South Carolina Gamecocks Look to Unleash Talented Receivers in New Up-Tempo Offense

0
Up-Tempo Offense
South Carolina quarterback Jake Bentley throws a pass against Michigan during the second half of the Outback Bowl NCAA college football game, in Tampa, Fla. New South Carolina Offensive Coordinator Bryan McClendon hopes that a more up-tempo offense will equate to better offensive numbers in 2018. (AP Photo/Chris O'Meara, File)

South Carolina is looking to overhaul its offense in the upcoming season. They changed offensive coordinators before last year’s bowl game and will look to be more productive in 2018. The Gamecocks new OC Bryan McClendon is bringing an up-tempo offense and a more aggressive style to that side of the ball. He will be fortunate to have an experienced quarterback in Jake Bentley and a plethora of talented wideouts at his disposal. South Carolina needs to find a way to be more explosive in the passing game.

For the first time in a few seasons, they will not be relying on underclassmen. The young skill position players are growing up now, and have the experience and ability to make this offense a dangerous one. Wide receiver, in particular, is a group that is as deep and skilled as any in the SEC.

The Dynamic Duo

For all the talk about the returning of Deebo Samuel this off-season, their leading returning pass catcher Bryan Edwards is being overlooked. As a sophomore, Edwards had 64 catches for 793 yards and five scores. He finished fifth in the SEC in catches and eighth in yards. His frame and ability lend him to comparisons to former Gamecocks, Alshon Jeffery, and Sidney Rice. While he is not at their level yet, his production cannot be overlooked. Now, as a junior, Edwards has a chance to break out. South Carolina’s depth at receiver, along with the new up-tempo offense, should allow him to find more openings. The attention of opposing defenses will be stretched trying to account for Samuel. This should allow Edwards to benefit from that.

Speaking of Samuel, his return from injury has fans salivating, and opponents biting their nails. If he can stay healthy, Samuel can be one of the most explosive players in the nation. His shiftiness and burst make him a home run threat each time he gets his hands on the ball. Samuel was on pace for a historic season before a broken leg ended things in week three. The versatile play-maker had six touchdowns in three games of work, including two on kickoff returns. If he can remain healthy all season, Samuel could challenge for All-American honors. He is simply that good when he gets the ball. The up-tempo offense should allow the Gamecocks to get Samuel in some favorable match-ups, and continue getting him the ball in a variety of ways.

Depth of Options

When Samuel went down a year ago, freshman Shi Smith and OrTre Smith (no relation) had to pick up the slack. Both players saw their roles increase, and both were able to show their potential. The pair combined for 59 catches, 735 yards, and six touchdowns. Shi Smith is the smaller quicker receiver. He has the moves and agility to make guys miss, and has the most reliable hands on the team. OrTre Smith is a big body receiver, at 6’4” 220 pounds. He was solid in his first season but needs to develop in terms of using his size when going up for the ball. With a year under their belt, both Smiths’ should be able to increase their production.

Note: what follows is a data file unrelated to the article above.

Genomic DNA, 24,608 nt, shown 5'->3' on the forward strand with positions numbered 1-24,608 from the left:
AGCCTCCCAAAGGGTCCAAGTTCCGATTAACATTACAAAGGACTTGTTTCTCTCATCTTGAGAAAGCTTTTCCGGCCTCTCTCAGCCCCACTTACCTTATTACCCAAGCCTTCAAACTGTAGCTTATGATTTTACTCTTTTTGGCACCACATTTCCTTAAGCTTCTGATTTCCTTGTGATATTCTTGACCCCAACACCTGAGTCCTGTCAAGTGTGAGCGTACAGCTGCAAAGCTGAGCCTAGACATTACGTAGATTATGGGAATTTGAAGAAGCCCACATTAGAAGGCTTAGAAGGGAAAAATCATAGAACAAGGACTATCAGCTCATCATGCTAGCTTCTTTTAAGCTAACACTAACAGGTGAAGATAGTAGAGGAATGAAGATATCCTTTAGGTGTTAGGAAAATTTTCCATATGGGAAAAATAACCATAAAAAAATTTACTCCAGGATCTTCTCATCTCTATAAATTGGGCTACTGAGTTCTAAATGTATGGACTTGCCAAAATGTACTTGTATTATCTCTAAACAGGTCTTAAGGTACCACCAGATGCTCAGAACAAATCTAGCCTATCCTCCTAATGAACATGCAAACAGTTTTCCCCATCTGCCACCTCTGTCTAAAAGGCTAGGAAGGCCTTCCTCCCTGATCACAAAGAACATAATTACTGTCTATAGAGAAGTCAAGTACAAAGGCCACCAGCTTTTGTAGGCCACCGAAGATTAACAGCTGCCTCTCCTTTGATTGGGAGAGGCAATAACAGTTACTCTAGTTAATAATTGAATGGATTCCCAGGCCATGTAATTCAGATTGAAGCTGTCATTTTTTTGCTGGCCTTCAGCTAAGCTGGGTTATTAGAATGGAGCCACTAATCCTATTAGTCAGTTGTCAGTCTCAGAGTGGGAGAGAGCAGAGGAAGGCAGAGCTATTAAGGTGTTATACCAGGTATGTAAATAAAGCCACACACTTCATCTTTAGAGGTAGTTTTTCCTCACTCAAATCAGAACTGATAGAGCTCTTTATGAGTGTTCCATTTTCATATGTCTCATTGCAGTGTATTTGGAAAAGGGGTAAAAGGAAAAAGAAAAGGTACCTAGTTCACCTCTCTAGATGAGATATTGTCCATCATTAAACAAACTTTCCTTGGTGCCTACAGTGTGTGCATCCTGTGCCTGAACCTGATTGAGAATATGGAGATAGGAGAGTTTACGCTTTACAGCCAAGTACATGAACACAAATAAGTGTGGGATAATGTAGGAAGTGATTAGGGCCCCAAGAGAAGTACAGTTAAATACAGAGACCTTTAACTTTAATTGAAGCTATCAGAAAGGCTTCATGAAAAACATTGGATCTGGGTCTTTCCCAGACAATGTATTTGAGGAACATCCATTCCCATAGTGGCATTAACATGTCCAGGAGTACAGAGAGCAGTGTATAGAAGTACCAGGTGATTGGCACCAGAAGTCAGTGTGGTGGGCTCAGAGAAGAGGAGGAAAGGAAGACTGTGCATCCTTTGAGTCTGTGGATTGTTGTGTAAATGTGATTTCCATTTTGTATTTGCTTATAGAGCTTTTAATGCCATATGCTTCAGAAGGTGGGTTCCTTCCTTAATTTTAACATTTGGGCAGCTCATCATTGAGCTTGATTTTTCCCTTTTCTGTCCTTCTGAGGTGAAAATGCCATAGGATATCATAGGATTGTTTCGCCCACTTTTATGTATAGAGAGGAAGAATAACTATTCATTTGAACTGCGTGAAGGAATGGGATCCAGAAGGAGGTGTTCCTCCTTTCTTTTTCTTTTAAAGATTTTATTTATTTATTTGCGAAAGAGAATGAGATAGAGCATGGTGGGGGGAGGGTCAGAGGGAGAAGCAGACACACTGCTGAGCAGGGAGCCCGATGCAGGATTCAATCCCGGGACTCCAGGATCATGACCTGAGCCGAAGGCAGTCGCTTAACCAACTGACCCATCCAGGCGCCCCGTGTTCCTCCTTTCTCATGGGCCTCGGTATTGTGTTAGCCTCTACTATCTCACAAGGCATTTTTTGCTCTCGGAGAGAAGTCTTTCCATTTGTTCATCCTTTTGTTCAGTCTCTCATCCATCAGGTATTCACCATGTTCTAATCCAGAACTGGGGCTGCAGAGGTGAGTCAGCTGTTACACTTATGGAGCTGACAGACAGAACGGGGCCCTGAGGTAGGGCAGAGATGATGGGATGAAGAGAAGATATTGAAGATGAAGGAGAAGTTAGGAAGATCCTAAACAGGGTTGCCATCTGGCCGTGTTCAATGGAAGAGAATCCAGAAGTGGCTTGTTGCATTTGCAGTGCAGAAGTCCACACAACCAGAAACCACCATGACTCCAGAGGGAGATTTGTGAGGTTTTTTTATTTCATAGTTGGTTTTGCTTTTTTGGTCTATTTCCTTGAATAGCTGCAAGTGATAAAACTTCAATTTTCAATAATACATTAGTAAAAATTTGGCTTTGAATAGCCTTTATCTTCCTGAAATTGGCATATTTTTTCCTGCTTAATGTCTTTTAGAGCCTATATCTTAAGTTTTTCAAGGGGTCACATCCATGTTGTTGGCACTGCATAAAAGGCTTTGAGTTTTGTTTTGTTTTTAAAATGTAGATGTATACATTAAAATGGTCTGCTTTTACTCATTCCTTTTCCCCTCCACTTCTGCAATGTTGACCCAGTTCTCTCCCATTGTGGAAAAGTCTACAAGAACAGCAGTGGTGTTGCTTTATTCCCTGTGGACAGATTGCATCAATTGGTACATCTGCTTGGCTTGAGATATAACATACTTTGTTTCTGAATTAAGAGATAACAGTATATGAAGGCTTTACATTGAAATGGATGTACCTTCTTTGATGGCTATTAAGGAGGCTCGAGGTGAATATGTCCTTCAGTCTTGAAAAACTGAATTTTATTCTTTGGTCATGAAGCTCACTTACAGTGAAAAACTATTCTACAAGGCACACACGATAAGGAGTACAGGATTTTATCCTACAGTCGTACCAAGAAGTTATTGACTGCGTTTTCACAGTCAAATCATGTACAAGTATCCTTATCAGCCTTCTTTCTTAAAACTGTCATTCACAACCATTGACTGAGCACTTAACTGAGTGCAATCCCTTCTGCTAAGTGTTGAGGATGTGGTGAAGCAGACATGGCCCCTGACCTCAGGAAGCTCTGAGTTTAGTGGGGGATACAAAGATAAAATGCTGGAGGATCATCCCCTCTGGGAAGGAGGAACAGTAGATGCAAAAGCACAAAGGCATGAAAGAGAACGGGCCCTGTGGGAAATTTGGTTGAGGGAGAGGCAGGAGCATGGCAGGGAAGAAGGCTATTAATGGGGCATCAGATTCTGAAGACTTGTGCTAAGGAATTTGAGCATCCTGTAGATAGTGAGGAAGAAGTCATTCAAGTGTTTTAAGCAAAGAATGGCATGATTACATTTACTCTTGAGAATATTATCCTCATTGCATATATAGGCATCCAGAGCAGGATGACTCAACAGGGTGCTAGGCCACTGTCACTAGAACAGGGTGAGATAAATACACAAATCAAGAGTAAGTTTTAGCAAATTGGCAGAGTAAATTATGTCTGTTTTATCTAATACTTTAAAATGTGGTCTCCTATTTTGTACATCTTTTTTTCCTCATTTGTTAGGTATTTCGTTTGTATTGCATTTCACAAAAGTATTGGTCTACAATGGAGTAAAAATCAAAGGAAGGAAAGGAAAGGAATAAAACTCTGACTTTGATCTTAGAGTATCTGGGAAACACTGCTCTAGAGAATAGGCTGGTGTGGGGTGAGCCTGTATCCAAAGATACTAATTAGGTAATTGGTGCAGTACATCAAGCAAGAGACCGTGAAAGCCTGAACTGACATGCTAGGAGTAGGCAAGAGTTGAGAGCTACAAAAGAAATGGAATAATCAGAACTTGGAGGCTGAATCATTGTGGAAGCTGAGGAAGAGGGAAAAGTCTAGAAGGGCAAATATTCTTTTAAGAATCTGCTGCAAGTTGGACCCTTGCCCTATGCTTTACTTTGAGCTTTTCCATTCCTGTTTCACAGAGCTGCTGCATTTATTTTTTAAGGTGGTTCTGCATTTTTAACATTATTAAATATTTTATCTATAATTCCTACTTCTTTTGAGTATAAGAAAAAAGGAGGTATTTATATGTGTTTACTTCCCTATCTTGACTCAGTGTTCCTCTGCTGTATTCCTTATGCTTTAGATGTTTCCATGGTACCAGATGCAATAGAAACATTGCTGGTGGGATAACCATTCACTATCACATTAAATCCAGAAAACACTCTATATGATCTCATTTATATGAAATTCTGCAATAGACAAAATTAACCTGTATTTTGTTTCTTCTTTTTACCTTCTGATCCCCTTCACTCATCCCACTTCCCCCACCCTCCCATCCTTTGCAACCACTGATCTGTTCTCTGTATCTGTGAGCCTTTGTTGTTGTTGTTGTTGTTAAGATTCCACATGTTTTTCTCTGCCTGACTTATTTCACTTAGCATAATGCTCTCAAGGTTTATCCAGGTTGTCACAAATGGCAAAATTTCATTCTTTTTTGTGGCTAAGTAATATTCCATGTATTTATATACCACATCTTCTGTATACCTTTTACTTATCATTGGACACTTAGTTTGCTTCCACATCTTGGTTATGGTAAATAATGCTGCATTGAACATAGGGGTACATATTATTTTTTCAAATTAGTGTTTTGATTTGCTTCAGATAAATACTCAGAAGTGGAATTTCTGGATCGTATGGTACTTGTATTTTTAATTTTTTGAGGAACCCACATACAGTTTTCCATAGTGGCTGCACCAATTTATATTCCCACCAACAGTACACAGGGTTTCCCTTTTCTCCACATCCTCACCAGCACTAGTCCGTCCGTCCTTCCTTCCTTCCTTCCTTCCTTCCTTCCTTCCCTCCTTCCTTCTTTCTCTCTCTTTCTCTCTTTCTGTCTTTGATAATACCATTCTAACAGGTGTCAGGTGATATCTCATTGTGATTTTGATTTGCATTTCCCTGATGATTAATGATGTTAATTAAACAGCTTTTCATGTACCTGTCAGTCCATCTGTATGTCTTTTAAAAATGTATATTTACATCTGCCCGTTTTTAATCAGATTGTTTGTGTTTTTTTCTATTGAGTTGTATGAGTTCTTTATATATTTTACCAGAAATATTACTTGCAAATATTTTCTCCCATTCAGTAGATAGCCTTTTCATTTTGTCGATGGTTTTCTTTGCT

Randrecous Davis, Chad Terrell, and Chavis Dawkins have all played sparingly during their short time in Columbia. Davis is a tremendous athlete but has had issues staying on the field. Dawkins and Terrell are still trying to break into the rotation at receiver. True freshman Josh Vann arrives highly touted, and could also get a chance to see the field. With the up-tempo offense being installed, a larger rotation of receivers will be needed to stay fresh.

Block and Catch Combo

The biggest loss from last season’s offense was NFL first-round pick Hayden Hurst at tight end. His production will be hard to replace, but the Gamecocks have a solid and experienced group returning at that position. Jacob August and K.C. Crosby will get the majority of snaps there in 2018. August is a huge kid at 6’6” 260 and will be looked at mainly as the block first tight end. While his blocking will get him on the field more often, he is also a reliable pass catcher. Crosby is more of a hybrid tight end, and much more a play-maker at the position. He had only two catches before an injury ended his 2017 campaign. But, as a sophomore, he hauled in 23 passes including four touchdowns. Evan Hinson and Kiel Pollard will also get some looks in the rotation at tight end.

Up-Tempo Offense Looks to Explode

Bentley has been running an up-tempo offense for most of his football career. He will now get to do so in Columbia. Entering his third season as the Gamecock’s signal caller, he will have plenty of options at his disposal. Coach McClendon has stated already this fall that he wants his QB to be more aggressive downfield. If clicking, the faster pace on offense will help create mismatches. Forcing the defense on its heels and making it reactionary, allows the offense to dictate things a bit more.

Samuel and Edwards will form one of the better receiver tandems in the country. The extra attention they command will increase the opportunities for the two Smiths’. Bentley will also have A.J. Turner and Rico Dowdle as reliable pass catchers out the backfield. A higher pace should lead to more plays, so the depth of options will help keep everyone fresh. If the Gamecocks can find a rhythm with the new tempo, they have the weapons to give opposing defenses nightmares.

LEAVE A REPLY

This site uses Akismet to reduce spam. Learn how your comment data is processed.